Village staff to alert swimmers about overuse of herbicide
- Published: June 16, 2013
Village staff will begin immediately contacting those who swam at the Gaunt Park pool from Wednesday, June 12, until it was closed late Friday afternoon on June 14, Council members decided at an emergency meeting today, Sunday, June 16, at 9 a.m. The swimmers will be alerted that a herbicide was applied inappropriately to the grass around the pool area on Wednesday morning.
The contact is necessary in case swimmers or pool-goers are experiencing symptoms linked to pesticide exposure, Council members said. The most likely symptom would be a skin rash, but other symptoms might include eye irritation, respiratory problems or gastrointestinal upset, according to Council President Judith Hempfling.
The situation is concerning but not a crisis, Council members agreed.
“Panic is not appropriate,” Council member Lori Askeland said. “What’s appropriate is being concerned and taking appropriate steps.”
If those who swam in the pool or were in the pool area are having symptoms, they are encouraged to contact their doctor or Poison Control at 1-877-325-1840, and provide the Village case number of #133997711. The herbicide used was Escalade 2.
The emergency meeting was called to determine next steps after the Village became aware that the Village Parks and Street crew had applied undiluted herbicide on the grassy area around the pool Wednesday morning due to excessive bees. Because the herbicide was applied undiluted, its strength was far greater than it should have been.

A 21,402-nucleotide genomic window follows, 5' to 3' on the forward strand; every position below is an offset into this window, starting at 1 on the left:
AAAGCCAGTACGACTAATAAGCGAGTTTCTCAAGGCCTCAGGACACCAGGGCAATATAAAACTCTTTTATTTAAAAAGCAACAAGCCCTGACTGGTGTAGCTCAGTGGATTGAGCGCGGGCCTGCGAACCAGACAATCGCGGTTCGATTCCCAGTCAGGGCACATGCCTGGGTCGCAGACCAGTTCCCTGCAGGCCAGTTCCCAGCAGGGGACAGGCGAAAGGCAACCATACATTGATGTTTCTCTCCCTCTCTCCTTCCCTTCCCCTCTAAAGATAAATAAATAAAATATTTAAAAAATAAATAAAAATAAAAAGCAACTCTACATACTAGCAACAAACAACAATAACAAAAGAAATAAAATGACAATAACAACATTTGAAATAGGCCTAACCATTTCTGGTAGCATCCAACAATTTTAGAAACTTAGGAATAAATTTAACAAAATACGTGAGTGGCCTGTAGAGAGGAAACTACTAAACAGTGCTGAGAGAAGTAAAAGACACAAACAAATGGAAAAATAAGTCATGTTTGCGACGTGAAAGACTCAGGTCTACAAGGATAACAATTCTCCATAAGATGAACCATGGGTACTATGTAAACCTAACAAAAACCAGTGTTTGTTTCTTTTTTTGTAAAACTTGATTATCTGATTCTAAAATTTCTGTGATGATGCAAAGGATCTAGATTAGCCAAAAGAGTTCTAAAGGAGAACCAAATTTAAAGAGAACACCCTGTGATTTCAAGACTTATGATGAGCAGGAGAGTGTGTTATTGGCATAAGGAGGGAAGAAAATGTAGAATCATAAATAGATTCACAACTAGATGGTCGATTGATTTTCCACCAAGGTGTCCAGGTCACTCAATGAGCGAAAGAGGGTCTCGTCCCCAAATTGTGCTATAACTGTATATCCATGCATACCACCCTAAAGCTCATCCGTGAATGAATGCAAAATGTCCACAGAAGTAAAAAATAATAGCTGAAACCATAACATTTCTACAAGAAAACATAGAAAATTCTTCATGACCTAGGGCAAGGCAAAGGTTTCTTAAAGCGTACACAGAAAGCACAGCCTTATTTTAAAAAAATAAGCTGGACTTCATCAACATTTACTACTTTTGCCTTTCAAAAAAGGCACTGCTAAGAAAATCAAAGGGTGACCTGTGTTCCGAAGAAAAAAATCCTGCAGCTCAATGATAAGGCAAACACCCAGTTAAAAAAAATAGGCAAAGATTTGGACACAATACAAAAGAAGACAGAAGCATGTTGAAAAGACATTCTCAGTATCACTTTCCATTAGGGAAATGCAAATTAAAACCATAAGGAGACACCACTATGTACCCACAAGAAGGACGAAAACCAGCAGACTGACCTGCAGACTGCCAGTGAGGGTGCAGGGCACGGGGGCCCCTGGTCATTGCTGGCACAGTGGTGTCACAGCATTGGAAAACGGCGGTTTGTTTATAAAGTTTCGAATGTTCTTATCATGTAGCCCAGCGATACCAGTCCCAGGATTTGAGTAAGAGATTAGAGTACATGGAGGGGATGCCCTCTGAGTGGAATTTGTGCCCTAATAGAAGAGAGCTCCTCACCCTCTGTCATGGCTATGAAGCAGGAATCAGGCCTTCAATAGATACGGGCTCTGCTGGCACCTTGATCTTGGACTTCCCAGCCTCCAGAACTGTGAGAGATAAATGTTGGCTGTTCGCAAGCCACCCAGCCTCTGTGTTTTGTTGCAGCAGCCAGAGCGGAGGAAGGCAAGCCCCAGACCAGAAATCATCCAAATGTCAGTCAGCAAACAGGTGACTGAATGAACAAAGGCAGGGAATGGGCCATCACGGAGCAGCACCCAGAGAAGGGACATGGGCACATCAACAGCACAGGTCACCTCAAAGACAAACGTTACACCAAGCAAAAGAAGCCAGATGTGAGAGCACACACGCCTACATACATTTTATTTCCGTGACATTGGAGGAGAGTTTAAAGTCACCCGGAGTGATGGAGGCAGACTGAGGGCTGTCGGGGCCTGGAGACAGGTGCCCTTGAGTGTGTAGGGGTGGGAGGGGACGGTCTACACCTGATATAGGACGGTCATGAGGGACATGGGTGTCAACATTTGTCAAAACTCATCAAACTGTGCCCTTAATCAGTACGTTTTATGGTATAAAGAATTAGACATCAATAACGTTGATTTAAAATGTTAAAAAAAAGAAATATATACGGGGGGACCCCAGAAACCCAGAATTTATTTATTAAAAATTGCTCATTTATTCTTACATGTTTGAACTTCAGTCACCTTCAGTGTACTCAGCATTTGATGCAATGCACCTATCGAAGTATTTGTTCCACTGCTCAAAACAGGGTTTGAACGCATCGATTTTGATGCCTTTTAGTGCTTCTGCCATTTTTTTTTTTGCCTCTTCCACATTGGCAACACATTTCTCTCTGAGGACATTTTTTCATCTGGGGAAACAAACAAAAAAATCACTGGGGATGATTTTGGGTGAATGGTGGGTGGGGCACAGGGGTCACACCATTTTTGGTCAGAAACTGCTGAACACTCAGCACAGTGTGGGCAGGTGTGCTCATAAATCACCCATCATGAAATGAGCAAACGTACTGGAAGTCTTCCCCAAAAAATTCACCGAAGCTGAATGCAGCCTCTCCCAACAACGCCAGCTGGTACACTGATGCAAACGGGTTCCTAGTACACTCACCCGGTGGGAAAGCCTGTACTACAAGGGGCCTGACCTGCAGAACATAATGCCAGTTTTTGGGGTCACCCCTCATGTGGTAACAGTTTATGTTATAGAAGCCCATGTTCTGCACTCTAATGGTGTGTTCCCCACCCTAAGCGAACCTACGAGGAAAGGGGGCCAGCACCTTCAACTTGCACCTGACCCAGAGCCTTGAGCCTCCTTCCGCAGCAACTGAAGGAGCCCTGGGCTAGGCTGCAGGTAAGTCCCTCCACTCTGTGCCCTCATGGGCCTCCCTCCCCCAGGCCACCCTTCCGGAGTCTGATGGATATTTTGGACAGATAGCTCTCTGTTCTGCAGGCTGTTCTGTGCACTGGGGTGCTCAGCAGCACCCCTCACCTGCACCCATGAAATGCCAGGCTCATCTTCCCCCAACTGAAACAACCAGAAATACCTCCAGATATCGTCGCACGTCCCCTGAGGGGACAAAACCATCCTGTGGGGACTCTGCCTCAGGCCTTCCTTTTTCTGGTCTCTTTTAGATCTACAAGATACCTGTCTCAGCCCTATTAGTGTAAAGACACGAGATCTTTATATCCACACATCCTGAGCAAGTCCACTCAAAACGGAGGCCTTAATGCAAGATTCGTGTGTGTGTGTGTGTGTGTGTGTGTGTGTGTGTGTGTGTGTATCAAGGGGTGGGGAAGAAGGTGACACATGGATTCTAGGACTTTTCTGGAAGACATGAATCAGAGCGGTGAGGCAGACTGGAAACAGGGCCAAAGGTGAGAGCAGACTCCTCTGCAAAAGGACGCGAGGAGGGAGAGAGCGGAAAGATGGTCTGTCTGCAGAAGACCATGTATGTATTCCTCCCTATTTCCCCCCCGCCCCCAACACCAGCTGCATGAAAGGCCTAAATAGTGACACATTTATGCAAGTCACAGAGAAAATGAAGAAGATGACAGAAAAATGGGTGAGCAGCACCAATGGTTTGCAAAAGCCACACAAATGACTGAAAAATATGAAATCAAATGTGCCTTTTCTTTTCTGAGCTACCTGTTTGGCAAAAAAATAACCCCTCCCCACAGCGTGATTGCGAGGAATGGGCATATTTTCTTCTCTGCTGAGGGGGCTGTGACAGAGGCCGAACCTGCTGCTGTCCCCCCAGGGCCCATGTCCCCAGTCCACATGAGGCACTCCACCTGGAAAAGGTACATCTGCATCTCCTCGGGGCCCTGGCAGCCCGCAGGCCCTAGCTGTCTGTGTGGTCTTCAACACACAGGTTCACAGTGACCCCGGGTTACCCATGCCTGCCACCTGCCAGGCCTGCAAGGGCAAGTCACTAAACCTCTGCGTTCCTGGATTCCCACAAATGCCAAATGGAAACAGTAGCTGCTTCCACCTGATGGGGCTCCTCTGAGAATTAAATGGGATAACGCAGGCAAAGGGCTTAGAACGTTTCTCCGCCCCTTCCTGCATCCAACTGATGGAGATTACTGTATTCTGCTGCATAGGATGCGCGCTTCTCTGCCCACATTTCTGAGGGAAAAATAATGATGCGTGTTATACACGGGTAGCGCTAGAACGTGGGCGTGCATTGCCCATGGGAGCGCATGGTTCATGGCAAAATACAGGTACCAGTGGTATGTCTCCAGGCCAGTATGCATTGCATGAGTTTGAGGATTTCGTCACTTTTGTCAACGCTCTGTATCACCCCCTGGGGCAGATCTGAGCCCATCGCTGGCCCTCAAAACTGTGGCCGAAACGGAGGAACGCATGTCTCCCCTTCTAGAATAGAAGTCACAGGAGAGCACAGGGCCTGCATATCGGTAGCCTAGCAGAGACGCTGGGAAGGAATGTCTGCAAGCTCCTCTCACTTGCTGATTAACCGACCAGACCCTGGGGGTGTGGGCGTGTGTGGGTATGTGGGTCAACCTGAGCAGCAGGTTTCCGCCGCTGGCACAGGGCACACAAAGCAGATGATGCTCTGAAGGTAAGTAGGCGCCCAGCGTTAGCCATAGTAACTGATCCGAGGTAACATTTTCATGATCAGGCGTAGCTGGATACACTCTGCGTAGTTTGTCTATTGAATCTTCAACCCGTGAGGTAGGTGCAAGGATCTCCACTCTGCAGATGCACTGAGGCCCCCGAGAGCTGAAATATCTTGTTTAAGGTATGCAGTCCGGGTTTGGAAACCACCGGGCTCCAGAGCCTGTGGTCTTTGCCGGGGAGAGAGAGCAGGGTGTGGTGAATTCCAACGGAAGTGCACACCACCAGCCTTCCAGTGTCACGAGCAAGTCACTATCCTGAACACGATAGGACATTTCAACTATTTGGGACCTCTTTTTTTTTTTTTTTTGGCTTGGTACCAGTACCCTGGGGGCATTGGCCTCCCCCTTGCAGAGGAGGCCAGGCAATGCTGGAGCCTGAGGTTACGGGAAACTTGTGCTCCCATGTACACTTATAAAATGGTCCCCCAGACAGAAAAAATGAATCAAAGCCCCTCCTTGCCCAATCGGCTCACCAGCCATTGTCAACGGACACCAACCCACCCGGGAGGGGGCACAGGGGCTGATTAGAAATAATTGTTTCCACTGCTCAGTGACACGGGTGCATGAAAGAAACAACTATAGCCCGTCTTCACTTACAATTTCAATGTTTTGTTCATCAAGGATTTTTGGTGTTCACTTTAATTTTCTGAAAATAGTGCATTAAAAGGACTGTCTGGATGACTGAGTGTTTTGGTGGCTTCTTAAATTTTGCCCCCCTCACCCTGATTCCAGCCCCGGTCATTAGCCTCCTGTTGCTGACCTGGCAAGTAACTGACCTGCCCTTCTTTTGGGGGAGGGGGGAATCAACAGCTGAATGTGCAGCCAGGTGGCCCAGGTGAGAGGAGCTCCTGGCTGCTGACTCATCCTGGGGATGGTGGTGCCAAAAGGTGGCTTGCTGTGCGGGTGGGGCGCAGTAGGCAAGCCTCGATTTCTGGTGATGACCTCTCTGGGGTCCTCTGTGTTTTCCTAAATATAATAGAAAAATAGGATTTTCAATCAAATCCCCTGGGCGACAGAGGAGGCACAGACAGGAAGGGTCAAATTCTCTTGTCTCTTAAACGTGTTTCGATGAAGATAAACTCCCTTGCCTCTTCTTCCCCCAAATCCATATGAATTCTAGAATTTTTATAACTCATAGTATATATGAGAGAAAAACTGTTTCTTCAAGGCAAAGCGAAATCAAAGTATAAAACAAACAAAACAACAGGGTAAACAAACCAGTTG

However, the herbicide is considered not harmful to humans after it dries, which would have been about two hours following the Wednesday morning application, according to Village Manager Laura Curliss, who said that by the time swimmers arrived to use the pool, the herbicide should have been harmless. She also said that immediately upon learning of the situation, Village staff contacted Poison Control, the Greene County Combined Health District, the herbicide’s manufacturer and hazardous material control experts, who all said “We should not have anything to be concerned about.”
The Village also sent water and soil samples for testing.
However, Council member Rick Walkey, a regular pool user, questioned the notion that there would be no harmful effects after the herbicide dried. He and his famly used the pool that day, and were aware of a chemical taste to the water.
“I have a lot of grave concerns” regarding what he described as “a gross misuse of this chemical.”
The Village will also use its Hyper-Reach phone system to alert neighbors of the pool of the herbicide misuse. However, according to Curliss, because Wednesday was a day with little wind, there is little likelihood that the chemical would have drifted into the neighborhood. Because pool-goers sign in when they use the pool, Village staff will consult the sign-in sheets to contact those affected, Curliss said.
Several villagers attended the meeting, with concerns about the Village using herbicides on public land. The Village already has an ordinance banning pesticide use on Village-owned land, according to Askeland, but there was confusion regarding whether an herbicide is considered a pesticide.
The pool is tentatively scheduled to reopen on Wednesday, June 19, pending the result of soil and water testing, according to Curliss.
A more detailed report of the meeting will be in the June 20 Yellow Springs News.